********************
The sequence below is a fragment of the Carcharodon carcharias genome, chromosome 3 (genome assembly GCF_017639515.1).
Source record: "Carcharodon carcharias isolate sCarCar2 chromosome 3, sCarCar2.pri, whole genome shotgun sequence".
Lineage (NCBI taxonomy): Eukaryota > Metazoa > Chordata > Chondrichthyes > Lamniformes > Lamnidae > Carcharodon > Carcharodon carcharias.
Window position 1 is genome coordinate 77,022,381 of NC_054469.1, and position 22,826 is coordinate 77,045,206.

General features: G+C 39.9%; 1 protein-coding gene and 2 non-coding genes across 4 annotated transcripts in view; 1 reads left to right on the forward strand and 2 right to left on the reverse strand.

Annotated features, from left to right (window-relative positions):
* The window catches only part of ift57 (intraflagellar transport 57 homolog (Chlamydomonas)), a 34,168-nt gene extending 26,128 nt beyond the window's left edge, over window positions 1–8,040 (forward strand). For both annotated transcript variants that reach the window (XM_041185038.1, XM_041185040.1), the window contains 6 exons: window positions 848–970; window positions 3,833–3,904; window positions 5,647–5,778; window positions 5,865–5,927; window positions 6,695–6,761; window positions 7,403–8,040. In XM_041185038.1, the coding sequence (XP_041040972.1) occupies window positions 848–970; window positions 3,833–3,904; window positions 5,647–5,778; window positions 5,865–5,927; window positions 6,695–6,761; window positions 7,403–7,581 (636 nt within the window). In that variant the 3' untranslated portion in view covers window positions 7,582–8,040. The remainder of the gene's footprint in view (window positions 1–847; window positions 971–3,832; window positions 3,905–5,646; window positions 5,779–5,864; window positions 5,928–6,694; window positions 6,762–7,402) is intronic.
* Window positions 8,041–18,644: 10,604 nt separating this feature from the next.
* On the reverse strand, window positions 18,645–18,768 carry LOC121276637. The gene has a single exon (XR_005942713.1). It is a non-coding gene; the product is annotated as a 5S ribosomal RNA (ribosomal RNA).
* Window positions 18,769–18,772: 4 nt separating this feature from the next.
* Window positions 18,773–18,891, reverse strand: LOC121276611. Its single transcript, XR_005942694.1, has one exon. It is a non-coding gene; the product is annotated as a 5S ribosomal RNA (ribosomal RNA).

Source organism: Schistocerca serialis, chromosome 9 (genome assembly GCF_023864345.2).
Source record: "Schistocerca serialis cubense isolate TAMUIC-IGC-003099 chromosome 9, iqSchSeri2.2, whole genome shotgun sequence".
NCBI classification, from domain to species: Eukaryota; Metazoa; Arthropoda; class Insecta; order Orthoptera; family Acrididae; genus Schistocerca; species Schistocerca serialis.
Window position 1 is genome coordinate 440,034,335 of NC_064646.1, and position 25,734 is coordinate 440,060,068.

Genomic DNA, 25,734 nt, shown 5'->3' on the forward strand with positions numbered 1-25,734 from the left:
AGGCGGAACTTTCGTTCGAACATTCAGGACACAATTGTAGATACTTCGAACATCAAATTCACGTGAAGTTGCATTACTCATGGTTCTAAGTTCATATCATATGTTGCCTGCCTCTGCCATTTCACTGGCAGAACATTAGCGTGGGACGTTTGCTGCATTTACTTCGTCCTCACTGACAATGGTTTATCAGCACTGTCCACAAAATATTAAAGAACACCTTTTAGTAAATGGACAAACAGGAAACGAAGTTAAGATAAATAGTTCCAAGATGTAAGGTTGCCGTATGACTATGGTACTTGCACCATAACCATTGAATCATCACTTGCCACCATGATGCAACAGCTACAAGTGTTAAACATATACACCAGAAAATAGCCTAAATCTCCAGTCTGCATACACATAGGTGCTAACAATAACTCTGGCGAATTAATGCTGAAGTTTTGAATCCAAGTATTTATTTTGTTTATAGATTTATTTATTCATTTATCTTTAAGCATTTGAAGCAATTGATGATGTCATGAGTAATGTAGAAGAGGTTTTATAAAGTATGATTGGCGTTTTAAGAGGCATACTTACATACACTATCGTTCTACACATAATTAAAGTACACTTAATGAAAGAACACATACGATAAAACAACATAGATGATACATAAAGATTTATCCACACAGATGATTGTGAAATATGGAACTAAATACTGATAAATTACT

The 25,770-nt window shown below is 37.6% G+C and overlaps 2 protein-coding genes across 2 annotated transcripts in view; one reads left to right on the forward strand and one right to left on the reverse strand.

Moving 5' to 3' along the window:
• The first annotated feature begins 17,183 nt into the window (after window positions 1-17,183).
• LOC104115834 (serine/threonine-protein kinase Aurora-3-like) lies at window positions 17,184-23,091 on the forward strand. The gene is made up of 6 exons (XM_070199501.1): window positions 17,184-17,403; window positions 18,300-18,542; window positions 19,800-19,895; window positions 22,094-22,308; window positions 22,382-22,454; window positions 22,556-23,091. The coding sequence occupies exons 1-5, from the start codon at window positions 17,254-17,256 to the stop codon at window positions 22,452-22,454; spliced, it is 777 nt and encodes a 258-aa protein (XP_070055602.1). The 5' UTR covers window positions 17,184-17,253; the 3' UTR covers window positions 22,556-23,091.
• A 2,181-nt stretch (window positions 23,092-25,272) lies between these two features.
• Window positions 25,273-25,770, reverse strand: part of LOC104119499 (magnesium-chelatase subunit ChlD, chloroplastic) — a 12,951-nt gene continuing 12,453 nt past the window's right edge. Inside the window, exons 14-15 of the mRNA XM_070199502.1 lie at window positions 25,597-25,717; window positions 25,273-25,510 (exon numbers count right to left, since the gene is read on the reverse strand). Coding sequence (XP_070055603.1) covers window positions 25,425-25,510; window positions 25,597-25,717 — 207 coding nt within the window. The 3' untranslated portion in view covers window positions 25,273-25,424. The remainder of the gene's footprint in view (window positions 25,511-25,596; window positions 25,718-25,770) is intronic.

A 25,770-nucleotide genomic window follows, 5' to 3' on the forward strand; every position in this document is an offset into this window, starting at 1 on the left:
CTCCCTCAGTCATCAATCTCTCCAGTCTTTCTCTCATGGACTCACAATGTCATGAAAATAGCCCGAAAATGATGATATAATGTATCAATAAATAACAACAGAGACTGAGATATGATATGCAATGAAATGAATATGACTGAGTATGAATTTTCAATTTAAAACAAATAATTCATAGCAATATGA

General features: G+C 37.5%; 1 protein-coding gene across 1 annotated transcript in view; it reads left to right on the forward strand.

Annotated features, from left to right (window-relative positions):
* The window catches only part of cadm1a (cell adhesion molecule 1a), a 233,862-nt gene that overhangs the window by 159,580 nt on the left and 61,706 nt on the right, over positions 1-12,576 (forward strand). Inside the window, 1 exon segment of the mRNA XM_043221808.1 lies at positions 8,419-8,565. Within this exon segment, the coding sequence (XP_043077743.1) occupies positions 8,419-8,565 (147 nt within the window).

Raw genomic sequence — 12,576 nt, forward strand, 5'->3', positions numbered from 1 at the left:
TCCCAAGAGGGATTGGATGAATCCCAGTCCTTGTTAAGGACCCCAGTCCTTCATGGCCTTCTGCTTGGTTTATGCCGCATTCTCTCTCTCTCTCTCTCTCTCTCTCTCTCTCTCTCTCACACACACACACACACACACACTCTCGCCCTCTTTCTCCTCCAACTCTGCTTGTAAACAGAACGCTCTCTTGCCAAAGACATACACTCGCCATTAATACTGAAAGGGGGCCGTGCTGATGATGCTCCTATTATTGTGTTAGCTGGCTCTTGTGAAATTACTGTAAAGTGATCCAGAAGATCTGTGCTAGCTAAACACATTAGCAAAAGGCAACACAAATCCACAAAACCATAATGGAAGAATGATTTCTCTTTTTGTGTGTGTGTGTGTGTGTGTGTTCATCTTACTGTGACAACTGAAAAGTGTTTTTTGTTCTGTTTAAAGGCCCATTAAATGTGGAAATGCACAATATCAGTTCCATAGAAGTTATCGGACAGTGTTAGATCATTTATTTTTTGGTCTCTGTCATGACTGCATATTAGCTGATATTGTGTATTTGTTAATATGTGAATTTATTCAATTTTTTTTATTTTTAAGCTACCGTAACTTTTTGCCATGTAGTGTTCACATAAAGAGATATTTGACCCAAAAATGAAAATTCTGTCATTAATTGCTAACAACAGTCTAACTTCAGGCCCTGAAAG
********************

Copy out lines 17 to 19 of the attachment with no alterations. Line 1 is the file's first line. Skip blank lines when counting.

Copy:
AGGCGGAACTTTCGTTCGAACATTCAGGACACAATTGTAGATACTTCGAACATCAAATTCACGTGAAGTTGCATTACTCATGGTTCTAAGTTCATATCATATGTTGCCTGCCTCTGCCATTTCACTGGCAGAACATTAGCGTGGGACGTTTGCTGCATTTACTTCGTCCTCACTGACAATGGTTTATCAGCACTGTCCACAAAATATTAAAGAACACCTTTTAGTAAATGGACAAACAGGAAACGAAGTTAAGATAAATAGTTCCAAGATGTAAGGTTGCCGTATGACTATGGTACTTGCACCATAACCATTGAATCATCACTTGCCACCATGATGCAACAGCTACAAGTGTTAAACATATACACCAGAAAATAGCCTAAATCTCCAGTCTGCATACACATAGGTGCTAACAATAACTCTGGCGAATTAATGCTGAAGTTTTGAATCCAAGTATTTATTTTGTTTATAGATTTATTTATTCATTTATCTTTAAGCATTTGAAGCAATTGATGATGTCATGAGTAATGTAGAAGAGGTTTTATAAAGTATGATTGGCGTTTTAAGAGGCATACTTACATACACTATCGTTCTACACATAATTAAAGTACACTTAATGAAAGAACACATACGATAAAACAACATAGATGATACATAAAGATTTATCCACACAGATGATTGTGAAATATGGAACTAAATACTGATAAATTACT

The 25,770-nt window shown below is 37.6% G+C and overlaps 2 protein-coding genes across 2 annotated transcripts in view; one reads left to right on the forward strand and one right to left on the reverse strand.

Moving 5' to 3' along the window: